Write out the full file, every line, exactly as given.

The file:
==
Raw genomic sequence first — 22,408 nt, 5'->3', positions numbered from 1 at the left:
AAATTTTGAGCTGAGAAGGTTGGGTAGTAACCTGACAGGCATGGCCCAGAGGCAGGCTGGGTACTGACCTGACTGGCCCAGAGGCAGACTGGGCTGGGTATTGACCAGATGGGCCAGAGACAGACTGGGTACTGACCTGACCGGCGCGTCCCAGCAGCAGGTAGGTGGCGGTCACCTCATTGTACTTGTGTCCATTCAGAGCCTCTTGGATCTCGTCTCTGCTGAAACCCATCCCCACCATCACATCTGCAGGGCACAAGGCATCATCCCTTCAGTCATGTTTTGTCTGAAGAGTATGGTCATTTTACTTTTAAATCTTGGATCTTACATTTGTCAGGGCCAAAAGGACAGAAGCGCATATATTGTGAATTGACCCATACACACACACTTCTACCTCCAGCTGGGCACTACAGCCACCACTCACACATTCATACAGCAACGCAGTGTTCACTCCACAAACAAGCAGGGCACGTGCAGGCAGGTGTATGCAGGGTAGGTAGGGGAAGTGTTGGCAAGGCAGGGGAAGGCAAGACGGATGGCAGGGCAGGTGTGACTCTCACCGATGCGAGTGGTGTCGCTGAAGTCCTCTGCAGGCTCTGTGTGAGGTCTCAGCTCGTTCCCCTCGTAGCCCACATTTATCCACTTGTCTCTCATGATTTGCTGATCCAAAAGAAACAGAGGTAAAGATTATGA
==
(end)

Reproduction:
Raw genomic sequence first — 22,408 nt, 5'->3', positions numbered from 1 at the left:
AAATTTTGAGCTGAGAAGGTTGGGTAGTAACCTGACAGGCATGGCCCAGAGGCAGGCTGGGTACTGACCTGACTGGCCCAGAGGCAGACTGGGCTGGGTATTGACCAGATGGGCCAGAGACAGACTGGGTACTGACCTGACCGGCGCGTCCCAGCAGCAGGTAGGTGGCGGTCACCTCATTGTACTTGTGTCCATTCAGAGCCTCTTGGATCTCGTCTCTGCTGAAACCCATCCCCACCATCACATCTGCAGGGCACAAGGCATCATCCCTTCAGTCATGTTTTGTCTGAAGAGTATGGTCATTTTACTTTTAAATCTTGGATCTTACATTTGTCAGGGCCAAAAGGACAGAAGCGCATATATTGTGAATTGACCCATACACACACACTTCTACCTCCAGCTGGGCACTACAGCCACCACTCACACATTCATACAGCAACGCAGTGTTCACTCCACAAACAAGCAGGGCACGTGCAGGCAGGTGTATGCAGGGTAGGTAGGGGAAGTGTTGGCAAGGCAGGGGAAGGCAAGACGGATGGCAGGGCAGGTGTGACTCTCACCGATGCGAGTGGTGTCGCTGAAGTCCTCTGCAGGCTCTGTGTGAGGTCTCAGCTCGTTCCCCTCGTAGCCCACATTTATCCACTTGTCTCTCATGATTTGCTGATCCAAAAGAAACAGAGGTAAAGATTATGA